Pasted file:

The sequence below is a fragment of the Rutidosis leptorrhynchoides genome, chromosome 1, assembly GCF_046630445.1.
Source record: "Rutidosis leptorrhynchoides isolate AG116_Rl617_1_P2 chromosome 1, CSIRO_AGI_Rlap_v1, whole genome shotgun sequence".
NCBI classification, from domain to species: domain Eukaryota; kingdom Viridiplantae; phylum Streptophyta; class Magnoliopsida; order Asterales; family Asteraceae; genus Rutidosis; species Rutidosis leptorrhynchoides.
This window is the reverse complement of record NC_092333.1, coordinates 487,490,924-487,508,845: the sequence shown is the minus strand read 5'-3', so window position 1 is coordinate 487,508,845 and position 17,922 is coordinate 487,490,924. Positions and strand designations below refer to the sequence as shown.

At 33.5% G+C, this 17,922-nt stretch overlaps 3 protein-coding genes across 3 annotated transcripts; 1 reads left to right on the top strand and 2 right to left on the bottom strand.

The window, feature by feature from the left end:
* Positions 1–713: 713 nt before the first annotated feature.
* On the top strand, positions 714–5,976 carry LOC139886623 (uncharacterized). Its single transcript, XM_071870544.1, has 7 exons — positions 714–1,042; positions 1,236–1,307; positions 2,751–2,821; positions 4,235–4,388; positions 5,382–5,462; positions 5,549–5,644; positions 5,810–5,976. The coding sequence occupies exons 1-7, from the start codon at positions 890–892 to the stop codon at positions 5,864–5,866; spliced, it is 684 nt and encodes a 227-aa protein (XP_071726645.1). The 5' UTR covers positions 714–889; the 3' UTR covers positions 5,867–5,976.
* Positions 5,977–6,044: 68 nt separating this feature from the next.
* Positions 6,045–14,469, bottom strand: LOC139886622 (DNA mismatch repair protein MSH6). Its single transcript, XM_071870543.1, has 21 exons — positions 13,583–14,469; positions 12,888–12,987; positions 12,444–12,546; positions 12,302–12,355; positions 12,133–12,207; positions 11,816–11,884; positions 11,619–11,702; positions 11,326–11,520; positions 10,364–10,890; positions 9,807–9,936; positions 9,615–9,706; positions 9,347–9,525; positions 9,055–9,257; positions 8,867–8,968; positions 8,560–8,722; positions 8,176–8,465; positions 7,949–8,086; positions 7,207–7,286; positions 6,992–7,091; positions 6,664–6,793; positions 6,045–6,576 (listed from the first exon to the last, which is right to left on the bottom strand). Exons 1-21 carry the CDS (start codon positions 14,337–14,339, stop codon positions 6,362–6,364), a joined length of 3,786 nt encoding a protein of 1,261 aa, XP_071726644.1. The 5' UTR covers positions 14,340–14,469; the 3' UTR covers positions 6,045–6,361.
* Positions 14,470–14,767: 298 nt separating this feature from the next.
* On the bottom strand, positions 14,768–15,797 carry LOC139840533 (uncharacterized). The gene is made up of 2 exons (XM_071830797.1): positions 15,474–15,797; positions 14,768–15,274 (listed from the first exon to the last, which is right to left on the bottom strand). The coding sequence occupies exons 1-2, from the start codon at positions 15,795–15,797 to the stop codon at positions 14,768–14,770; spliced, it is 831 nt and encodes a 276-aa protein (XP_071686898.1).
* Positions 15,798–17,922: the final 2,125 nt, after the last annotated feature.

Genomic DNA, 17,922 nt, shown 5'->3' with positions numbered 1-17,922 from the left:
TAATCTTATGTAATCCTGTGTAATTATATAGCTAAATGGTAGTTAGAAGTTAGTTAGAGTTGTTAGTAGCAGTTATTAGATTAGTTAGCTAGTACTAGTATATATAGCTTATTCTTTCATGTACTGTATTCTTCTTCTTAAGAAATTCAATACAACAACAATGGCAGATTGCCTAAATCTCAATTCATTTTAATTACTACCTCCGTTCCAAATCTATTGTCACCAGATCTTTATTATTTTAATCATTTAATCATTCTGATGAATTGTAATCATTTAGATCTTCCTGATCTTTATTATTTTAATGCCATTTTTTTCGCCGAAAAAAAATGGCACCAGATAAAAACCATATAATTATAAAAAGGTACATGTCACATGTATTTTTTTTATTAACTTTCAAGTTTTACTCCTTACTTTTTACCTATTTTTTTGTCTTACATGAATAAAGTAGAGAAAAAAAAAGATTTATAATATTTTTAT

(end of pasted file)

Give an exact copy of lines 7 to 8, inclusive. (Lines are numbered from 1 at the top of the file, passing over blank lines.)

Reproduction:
* Positions 1–713: 713 nt before the first annotated feature.
* On the top strand, positions 714–5,976 carry LOC139886623 (uncharacterized). Its single transcript, XM_071870544.1, has 7 exons — positions 714–1,042; positions 1,236–1,307; positions 2,751–2,821; positions 4,235–4,388; positions 5,382–5,462; positions 5,549–5,644; positions 5,810–5,976. The coding sequence occupies exons 1-7, from the start codon at positions 890–892 to the stop codon at positions 5,864–5,866; spliced, it is 684 nt and encodes a 227-aa protein (XP_071726645.1). The 5' UTR covers positions 714–889; the 3' UTR covers positions 5,867–5,976.